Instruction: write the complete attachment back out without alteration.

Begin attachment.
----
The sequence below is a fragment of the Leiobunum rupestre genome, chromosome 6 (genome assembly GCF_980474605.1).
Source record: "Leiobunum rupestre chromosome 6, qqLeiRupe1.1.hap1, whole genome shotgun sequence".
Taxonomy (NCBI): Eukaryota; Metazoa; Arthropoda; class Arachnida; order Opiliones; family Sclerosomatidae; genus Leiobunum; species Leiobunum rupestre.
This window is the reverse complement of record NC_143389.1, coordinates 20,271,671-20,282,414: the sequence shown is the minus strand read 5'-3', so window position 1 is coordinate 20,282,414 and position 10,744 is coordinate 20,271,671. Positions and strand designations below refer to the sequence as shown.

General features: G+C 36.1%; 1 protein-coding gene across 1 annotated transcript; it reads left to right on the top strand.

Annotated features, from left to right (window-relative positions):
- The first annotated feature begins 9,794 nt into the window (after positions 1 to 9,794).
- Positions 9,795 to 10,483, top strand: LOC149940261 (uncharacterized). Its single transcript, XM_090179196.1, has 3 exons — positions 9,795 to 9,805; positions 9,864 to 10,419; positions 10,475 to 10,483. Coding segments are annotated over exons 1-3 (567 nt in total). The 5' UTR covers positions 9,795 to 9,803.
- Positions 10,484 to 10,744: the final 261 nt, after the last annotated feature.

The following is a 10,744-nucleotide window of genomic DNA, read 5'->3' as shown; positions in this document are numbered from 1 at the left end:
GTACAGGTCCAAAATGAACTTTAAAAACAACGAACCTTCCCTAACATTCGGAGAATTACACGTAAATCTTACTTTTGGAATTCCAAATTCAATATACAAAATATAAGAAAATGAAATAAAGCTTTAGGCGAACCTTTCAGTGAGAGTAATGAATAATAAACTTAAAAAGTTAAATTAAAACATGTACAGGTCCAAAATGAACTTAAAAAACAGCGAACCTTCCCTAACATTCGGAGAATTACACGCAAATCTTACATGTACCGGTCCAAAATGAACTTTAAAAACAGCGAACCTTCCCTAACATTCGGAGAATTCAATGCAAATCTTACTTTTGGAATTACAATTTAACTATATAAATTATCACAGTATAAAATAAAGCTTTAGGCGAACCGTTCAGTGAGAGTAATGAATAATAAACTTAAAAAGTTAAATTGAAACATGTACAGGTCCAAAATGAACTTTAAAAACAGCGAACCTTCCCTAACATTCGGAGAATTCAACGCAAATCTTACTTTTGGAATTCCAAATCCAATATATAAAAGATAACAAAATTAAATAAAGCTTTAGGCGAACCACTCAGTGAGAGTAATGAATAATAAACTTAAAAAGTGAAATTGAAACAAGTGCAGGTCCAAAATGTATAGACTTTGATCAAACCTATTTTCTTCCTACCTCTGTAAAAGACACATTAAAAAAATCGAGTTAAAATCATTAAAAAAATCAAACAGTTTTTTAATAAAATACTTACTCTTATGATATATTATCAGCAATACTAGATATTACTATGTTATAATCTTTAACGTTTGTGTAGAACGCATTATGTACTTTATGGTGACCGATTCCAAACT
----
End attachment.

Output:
The sequence below is a fragment of the Leiobunum rupestre genome, chromosome 6 (genome assembly GCF_980474605.1).
Source record: "Leiobunum rupestre chromosome 6, qqLeiRupe1.1.hap1, whole genome shotgun sequence".
Taxonomy (NCBI): Eukaryota; Metazoa; Arthropoda; class Arachnida; order Opiliones; family Sclerosomatidae; genus Leiobunum; species Leiobunum rupestre.
This window is the reverse complement of record NC_143389.1, coordinates 20,271,671-20,282,414: the sequence shown is the minus strand read 5'-3', so window position 1 is coordinate 20,282,414 and position 10,744 is coordinate 20,271,671. Positions and strand designations below refer to the sequence as shown.

General features: G+C 36.1%; 1 protein-coding gene across 1 annotated transcript; it reads left to right on the top strand.

Annotated features, from left to right (window-relative positions):
- The first annotated feature begins 9,794 nt into the window (after positions 1 to 9,794).
- Positions 9,795 to 10,483, top strand: LOC149940261 (uncharacterized). Its single transcript, XM_090179196.1, has 3 exons — positions 9,795 to 9,805; positions 9,864 to 10,419; positions 10,475 to 10,483. Coding segments are annotated over exons 1-3 (567 nt in total). The 5' UTR covers positions 9,795 to 9,803.
- Positions 10,484 to 10,744: the final 261 nt, after the last annotated feature.

The following is a 10,744-nucleotide window of genomic DNA, read 5'->3' as shown; positions in this document are numbered from 1 at the left end:
GTACAGGTCCAAAATGAACTTTAAAAACAACGAACCTTCCCTAACATTCGGAGAATTACACGTAAATCTTACTTTTGGAATTCCAAATTCAATATACAAAATATAAGAAAATGAAATAAAGCTTTAGGCGAACCTTTCAGTGAGAGTAATGAATAATAAACTTAAAAAGTTAAATTAAAACATGTACAGGTCCAAAATGAACTTAAAAAACAGCGAACCTTCCCTAACATTCGGAGAATTACACGCAAATCTTACATGTACCGGTCCAAAATGAACTTTAAAAACAGCGAACCTTCCCTAACATTCGGAGAATTCAATGCAAATCTTACTTTTGGAATTACAATTTAACTATATAAATTATCACAGTATAAAATAAAGCTTTAGGCGAACCGTTCAGTGAGAGTAATGAATAATAAACTTAAAAAGTTAAATTGAAACATGTACAGGTCCAAAATGAACTTTAAAAACAGCGAACCTTCCCTAACATTCGGAGAATTCAACGCAAATCTTACTTTTGGAATTCCAAATCCAATATATAAAAGATAACAAAATTAAATAAAGCTTTAGGCGAACCACTCAGTGAGAGTAATGAATAATAAACTTAAAAAGTGAAATTGAAACAAGTGCAGGTCCAAAATGTATAGACTTTGATCAAACCTATTTTCTTCCTACCTCTGTAAAAGACACATTAAAAAAATCGAGTTAAAATCATTAAAAAAATCAAACAGTTTTTTAATAAAATACTTACTCTTATGATATATTATCAGCAATACTAGATATTACTATGTTATAATCTTTAACGTTTGTGTAGAACGCATTATGTACTTTATGGTGACCGATTCCAAACT